Campaigner, Oxfam Canada
Oxfam Canada’s What She Makes campaign is tackling inequality in the fashion industry and urging Canadian brands to pay workers living wages.
In today’s world, would you be able to live on $0.60 an hour? No? Neither can the Bangladeshi women who are making the clothes you’re wearing. Imagine trying to feed yourself or your family on so little. And yet, in stark contrast, it would take just over four days for a top fashion CEO to earn what a Bangladeshi woman working in the garment industry would earn in her entire lifetime.
There’s deep inequality in the fashion industry, and many Canadians are shocked to find out that while companies profit, the workers who make their clothes aren’t paid anything close to a living wage.
Systemic exploitation and widespread poverty wages in the fashion industry are denying the women who make our clothes basic human rights and decent lives, and Canadian brands are part of this problem.
Tackling inequality in the Canadian fashion industry
“What She Makes is a newly-launched campaign from Oxfam Canada that’s seeking to change the practices of big Canadian fashion brands,” says Amanda Gomm, a What She Makes campaigner at Oxfam Canada, one of 21 organizations worldwide that make up Oxfam International. Together they work in more than 90 countries to fight inequality. “Systemic exploitation and widespread poverty wages in the fashion industry are denying the women who make our clothes basic human rights and decent lives, and Canadian brands are part of this problem,” says Gomm.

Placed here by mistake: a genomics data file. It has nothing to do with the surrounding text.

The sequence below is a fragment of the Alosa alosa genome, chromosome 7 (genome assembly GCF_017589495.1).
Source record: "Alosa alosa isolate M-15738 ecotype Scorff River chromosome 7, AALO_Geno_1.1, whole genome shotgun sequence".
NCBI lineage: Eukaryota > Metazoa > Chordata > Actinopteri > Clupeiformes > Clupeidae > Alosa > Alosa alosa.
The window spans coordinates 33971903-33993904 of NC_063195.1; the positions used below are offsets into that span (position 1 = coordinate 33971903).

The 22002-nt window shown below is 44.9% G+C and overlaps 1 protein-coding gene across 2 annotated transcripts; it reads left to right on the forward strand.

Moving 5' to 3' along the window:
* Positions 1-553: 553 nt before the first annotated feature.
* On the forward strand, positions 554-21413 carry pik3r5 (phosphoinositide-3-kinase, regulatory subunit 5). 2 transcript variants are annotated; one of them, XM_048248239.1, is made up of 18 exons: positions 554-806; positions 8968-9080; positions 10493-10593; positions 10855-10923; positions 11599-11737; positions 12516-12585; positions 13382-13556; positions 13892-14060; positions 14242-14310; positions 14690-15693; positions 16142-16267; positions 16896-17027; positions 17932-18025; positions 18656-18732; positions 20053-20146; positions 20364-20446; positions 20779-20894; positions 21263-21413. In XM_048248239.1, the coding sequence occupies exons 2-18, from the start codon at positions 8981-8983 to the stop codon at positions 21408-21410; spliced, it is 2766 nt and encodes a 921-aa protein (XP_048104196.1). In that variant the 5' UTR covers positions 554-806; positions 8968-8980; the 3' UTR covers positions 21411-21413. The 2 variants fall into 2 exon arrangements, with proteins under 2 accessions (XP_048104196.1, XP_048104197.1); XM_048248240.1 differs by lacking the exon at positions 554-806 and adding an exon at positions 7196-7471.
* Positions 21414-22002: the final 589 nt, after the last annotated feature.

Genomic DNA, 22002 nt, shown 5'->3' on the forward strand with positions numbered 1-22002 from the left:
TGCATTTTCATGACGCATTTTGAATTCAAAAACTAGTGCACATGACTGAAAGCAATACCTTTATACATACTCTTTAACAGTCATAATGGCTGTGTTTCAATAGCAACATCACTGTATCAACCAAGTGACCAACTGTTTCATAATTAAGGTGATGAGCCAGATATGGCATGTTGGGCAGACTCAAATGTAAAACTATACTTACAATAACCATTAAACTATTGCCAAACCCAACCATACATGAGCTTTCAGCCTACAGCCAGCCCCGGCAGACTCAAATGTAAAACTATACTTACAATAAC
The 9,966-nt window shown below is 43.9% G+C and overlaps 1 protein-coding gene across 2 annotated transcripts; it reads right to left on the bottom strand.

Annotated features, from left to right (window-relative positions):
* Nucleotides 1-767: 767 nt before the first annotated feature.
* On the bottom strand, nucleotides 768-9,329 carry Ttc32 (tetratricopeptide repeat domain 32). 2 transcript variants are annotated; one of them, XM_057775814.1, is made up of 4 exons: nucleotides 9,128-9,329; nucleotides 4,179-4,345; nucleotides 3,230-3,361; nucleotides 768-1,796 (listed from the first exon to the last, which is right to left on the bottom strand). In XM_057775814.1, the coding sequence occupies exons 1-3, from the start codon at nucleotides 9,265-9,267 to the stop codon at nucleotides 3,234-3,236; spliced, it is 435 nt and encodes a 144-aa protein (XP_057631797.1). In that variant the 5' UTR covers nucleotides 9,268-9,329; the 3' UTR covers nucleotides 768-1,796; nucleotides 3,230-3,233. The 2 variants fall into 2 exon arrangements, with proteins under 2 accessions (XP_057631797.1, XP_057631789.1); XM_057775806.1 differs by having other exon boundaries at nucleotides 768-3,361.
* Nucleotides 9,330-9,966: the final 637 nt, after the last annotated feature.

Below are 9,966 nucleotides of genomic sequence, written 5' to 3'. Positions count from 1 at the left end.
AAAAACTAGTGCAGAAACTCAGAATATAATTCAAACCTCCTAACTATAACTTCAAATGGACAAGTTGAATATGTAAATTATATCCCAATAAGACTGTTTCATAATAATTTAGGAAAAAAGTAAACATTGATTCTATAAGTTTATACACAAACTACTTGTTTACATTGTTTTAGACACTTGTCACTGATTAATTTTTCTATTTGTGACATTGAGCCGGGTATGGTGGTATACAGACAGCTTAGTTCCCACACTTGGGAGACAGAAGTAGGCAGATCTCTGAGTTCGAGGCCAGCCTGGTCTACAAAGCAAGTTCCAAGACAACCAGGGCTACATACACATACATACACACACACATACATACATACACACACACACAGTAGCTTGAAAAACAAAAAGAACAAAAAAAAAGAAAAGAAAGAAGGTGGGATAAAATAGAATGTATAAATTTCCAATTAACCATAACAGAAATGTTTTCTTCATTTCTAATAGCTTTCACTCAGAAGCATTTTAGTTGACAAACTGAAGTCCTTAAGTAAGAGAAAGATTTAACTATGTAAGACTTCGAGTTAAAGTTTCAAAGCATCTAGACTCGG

Oxfam Canada believes that Canadian fashion brands have the potential to be a catalyst for good, and the organization is urging five companies — Joe Fresh, Roots, lululemon, Herschel Supply Co., and Aritzia — to make a commitment to pay the women who make our clothing a living wage.
The fashion industry’s gender imbalance
Women are the threads that hold the garment industry together. Approximately 80 percent of garment workers are women. Unfortunately, these women are an especially vulnerable group. They often come from poverty and lack basic education, having done low-skilled work since they were children. The pandemic has only worsened their situation.
“Before the pandemic, I used to get $154,” says 35-year-old garment worker Reshma. “Prices of daily groceries and everything have increased. The money I receive isn’t sufficient to run my family.”
“I feel tired all the time,” says Taslima, 21. “As I cannot afford proper food with my wages, I’m becoming weak. Everything is expensive now, including vegetables and potatoes. Some days I just eat rice with salt.”
Oxfam focuses on promoting the rights of women and girls in its mission to build lasting solutions to poverty and injustice, understanding that ending global poverty begins with women’s rights.
Standing up for Canadian clothing without poverty woven into its fabric
With their influencing power in the garment industry’s buyer’s market, Canadian fashion brands have a responsibility to make a change. We must support ethical fashion — and consumers have a role to play in this, too. When consumers speak up and let their favourite brands know that responsible consumerism matters to them, these companies will be encouraged to change their practices.
The cost shouldn’t be put on consumers, either. Gomm notes that they believe the cost of paying a living wage can be absorbed in the supply chain.
“Even if we’re able to get one or two major fashion retailers to commit, this could affect the lives of potentially hundreds of thousands of women and their families,” she adds.